Friday, 10 March 2006

To Whom Shall I Turn? Thoughts on Psalm 40

These past few weeks have been somewhat fraught. Someone gave me Psalm 40 as being, perhaps, something for me from the Lord at this time.

This morning verse 4 caught my attention:
Blessed is the man who makes
the Lord his trust,
who does not turn to the proud,
to those who go astray after a lie!
A good thing about the stresses of the last while has been that I have had, out of sheer need; sometimes even fearing for my livelihood and for the welfare of my congregation; to turn to the Lord for help...often and with some energy. I have, of necessity, had to make the Lord my trust.

Who are the proud to whom I must not turn? Who are those who go astray after a lie? What is the lie?

I believe the lie is not just a simple proposition. It is a system of thinking with a spiritual core. This system of thinking does not come from God.

In the "Faith & Reason" section of The Calgary Herald around January 9th this year, they interviewed British philosopher, John Haldane, who said this
society is out of control. This is not because it's in the hands of people who have a deep philosophy and another anthropology...It's just the hand of the marketplace, which is not a principle at all, except the principle of protecting choice, any choice...One way of describing the system I'm writing about is "the hand of the marketplace."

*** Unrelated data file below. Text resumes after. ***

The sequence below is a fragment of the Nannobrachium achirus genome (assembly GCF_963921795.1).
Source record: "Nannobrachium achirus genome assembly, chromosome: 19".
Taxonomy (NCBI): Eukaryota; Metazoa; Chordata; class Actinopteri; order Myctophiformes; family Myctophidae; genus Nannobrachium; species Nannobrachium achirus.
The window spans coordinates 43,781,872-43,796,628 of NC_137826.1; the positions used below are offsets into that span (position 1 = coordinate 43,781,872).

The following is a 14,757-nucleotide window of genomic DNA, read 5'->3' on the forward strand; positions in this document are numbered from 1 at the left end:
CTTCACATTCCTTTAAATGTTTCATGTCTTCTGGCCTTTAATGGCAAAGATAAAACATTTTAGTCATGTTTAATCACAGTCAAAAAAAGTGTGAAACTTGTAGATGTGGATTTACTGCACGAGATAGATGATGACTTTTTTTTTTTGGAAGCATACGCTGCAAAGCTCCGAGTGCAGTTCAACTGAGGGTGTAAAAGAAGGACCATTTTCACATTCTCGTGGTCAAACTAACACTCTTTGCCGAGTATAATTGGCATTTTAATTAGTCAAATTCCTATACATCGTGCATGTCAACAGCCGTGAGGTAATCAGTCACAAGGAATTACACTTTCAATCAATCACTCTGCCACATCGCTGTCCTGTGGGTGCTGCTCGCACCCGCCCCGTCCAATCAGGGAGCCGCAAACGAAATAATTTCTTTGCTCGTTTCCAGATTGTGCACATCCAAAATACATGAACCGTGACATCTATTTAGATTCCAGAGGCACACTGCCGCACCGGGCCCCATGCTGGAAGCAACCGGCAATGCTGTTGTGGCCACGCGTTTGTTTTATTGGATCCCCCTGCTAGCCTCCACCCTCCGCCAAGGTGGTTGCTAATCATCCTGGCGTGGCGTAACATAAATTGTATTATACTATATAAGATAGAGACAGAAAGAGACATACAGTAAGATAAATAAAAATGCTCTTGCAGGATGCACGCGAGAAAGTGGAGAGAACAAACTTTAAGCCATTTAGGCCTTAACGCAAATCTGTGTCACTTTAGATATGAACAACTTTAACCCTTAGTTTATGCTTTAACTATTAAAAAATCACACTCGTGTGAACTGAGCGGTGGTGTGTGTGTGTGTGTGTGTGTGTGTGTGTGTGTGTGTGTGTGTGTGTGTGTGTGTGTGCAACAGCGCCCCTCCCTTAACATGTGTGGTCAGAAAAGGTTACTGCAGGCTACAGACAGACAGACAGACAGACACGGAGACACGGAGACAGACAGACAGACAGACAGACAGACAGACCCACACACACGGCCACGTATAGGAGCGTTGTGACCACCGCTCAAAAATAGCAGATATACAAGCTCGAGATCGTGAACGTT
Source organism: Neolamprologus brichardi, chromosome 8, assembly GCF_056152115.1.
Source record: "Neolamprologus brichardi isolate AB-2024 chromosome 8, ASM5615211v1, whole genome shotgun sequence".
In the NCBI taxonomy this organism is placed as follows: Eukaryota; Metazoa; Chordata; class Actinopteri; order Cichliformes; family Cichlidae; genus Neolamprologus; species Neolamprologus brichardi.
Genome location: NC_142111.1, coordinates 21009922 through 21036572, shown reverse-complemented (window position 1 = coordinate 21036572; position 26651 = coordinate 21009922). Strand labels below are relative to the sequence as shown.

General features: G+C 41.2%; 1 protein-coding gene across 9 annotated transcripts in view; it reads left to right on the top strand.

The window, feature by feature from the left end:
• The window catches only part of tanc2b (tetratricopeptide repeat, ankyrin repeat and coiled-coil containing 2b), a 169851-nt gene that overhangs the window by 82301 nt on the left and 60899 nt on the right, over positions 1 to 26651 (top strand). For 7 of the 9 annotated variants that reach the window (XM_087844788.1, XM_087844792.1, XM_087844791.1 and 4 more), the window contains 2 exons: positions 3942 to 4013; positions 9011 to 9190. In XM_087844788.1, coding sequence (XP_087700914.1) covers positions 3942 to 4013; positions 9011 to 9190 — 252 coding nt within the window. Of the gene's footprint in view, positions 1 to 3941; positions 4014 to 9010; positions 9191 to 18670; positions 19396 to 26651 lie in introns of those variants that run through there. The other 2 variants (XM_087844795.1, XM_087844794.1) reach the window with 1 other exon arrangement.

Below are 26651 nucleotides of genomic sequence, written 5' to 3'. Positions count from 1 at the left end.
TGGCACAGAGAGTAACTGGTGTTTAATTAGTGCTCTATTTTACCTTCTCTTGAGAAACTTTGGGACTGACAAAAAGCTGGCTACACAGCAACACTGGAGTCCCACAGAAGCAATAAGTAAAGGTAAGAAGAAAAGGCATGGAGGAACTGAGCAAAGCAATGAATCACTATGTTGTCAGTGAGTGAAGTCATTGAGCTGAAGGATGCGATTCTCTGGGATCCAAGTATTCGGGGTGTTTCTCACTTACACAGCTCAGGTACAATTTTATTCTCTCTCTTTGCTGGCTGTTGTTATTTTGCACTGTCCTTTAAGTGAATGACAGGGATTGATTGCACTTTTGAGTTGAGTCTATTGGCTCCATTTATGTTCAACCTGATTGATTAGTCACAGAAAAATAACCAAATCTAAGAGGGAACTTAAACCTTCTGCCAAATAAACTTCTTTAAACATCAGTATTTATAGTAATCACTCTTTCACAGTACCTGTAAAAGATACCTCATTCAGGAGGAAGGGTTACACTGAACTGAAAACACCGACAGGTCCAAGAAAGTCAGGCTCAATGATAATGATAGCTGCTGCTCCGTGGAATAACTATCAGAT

A facet of this system which is impacting our church at the moment is the re-interpreting of the Scriptures so that the church can "protect choice, any choice." The whole biblical idea of sexuality having to do with male, female and marriage is revised so that homosexual sex (or any other sexual activity outside of marriage), is not only not a sin, but a valid, even Godly, choice.

This is one part of the lie. There are others.

For example, we are hearing from some Anglican church leaders that Jesus is no longer the only way to salvation. It doesn't matter what we believe as long as we believe something. Any choice is valid.

Another part of the lie is relaxation of biblical principles with regard to how we use our money. The result of this is that the church can no longer operate on the proceeds of tithes and offerings but finds it necessary to hire for-profit, fund-raising businesses to pay for its ministry. The spiritual problem here is love of Mammon at least permitted, if not encouraged, as the Church of Christ submits to "the hand of the marketplace."

The sad thing is that this lie is being espoused and promoted out of kindness. These people honestly think they're doing the right thing. But they are, tragically, going astray after a lie and they are leading others down the same path.

I am not to turn to them.

The trouble is, to disagree is to risk being labelled as unkind, narrow, biggoted and simplistic by these "kind" people. I feel patronized by some of them who are leaders in my denomination. I sense spiritual pride in their attitude which comes from a "we are the educated and sophisticated ones who really know what is what. We know what's best for you people in the pews and in the primitive third-world. The church is changing, if you don't like it, leave." Are these the proud I am not to turn to?


And yet, I am very much aware that in the midst of all this, sin crouches at my door, too, and I must master it.

Lord, have mercy on us all, and thank you for Psalm 40.


Dave Baker said...
I share in your dilemna, particularly in that speaking out often labels us as narrow-minded etc. I will meditate on Psalm 40 as well. I pray that God's voice will be heard and we will turn to Him, no matter the cost.